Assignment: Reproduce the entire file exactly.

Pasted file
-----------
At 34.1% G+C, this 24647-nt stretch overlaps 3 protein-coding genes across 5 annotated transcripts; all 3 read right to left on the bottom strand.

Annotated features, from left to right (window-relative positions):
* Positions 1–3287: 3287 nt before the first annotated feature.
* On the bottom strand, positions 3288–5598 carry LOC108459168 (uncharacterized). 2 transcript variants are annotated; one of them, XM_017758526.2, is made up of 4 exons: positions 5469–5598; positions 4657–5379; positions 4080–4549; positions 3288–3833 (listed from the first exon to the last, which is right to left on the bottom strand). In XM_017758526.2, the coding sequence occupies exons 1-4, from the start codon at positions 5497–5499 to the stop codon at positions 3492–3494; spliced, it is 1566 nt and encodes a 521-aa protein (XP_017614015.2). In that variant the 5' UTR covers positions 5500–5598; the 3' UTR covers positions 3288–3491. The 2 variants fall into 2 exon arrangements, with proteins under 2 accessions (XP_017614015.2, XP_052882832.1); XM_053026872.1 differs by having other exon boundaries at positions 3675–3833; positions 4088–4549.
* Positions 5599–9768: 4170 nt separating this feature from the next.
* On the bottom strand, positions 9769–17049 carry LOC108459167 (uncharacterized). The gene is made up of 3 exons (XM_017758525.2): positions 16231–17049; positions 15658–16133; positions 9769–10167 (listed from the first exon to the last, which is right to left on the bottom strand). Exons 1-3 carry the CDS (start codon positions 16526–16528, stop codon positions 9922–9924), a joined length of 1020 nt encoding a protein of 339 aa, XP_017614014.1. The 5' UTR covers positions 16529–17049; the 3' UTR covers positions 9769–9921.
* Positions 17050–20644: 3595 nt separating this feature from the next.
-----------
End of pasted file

At 34.1% G+C, this 24647-nt stretch overlaps 3 protein-coding genes across 5 annotated transcripts; all 3 read right to left on the bottom strand.

Annotated features, from left to right (window-relative positions):
* Positions 1–3287: 3287 nt before the first annotated feature.
* On the bottom strand, positions 3288–5598 carry LOC108459168 (uncharacterized). 2 transcript variants are annotated; one of them, XM_017758526.2, is made up of 4 exons: positions 5469–5598; positions 4657–5379; positions 4080–4549; positions 3288–3833 (listed from the first exon to the last, which is right to left on the bottom strand). In XM_017758526.2, the coding sequence occupies exons 1-4, from the start codon at positions 5497–5499 to the stop codon at positions 3492–3494; spliced, it is 1566 nt and encodes a 521-aa protein (XP_017614015.2). In that variant the 5' UTR covers positions 5500–5598; the 3' UTR covers positions 3288–3491. The 2 variants fall into 2 exon arrangements, with proteins under 2 accessions (XP_017614015.2, XP_052882832.1); XM_053026872.1 differs by having other exon boundaries at positions 3675–3833; positions 4088–4549.
* Positions 5599–9768: 4170 nt separating this feature from the next.
* On the bottom strand, positions 9769–17049 carry LOC108459167 (uncharacterized). The gene is made up of 3 exons (XM_017758525.2): positions 16231–17049; positions 15658–16133; positions 9769–10167 (listed from the first exon to the last, which is right to left on the bottom strand). Exons 1-3 carry the CDS (start codon positions 16526–16528, stop codon positions 9922–9924), a joined length of 1020 nt encoding a protein of 339 aa, XP_017614014.1. The 5' UTR covers positions 16529–17049; the 3' UTR covers positions 9769–9921.
* Positions 17050–20644: 3595 nt separating this feature from the next.